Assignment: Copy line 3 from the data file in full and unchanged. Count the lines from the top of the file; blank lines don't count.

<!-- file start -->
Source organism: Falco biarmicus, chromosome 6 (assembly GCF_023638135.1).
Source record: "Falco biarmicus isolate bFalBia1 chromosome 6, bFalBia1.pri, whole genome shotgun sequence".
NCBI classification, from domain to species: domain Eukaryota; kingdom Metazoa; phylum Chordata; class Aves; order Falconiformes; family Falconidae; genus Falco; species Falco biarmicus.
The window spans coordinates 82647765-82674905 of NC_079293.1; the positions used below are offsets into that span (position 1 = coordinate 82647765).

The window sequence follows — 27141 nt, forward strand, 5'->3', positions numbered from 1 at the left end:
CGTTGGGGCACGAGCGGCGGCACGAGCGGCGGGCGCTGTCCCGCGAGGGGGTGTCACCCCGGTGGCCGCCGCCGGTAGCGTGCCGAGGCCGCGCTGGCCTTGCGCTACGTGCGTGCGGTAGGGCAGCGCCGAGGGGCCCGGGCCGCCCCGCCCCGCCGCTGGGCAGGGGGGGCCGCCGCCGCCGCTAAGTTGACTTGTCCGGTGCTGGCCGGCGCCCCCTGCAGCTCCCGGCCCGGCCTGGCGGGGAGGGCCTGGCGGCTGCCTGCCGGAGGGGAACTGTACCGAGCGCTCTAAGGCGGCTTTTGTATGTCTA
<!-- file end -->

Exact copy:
NCBI classification, from domain to species: domain Eukaryota; kingdom Metazoa; phylum Chordata; class Aves; order Falconiformes; family Falconidae; genus Falco; species Falco biarmicus.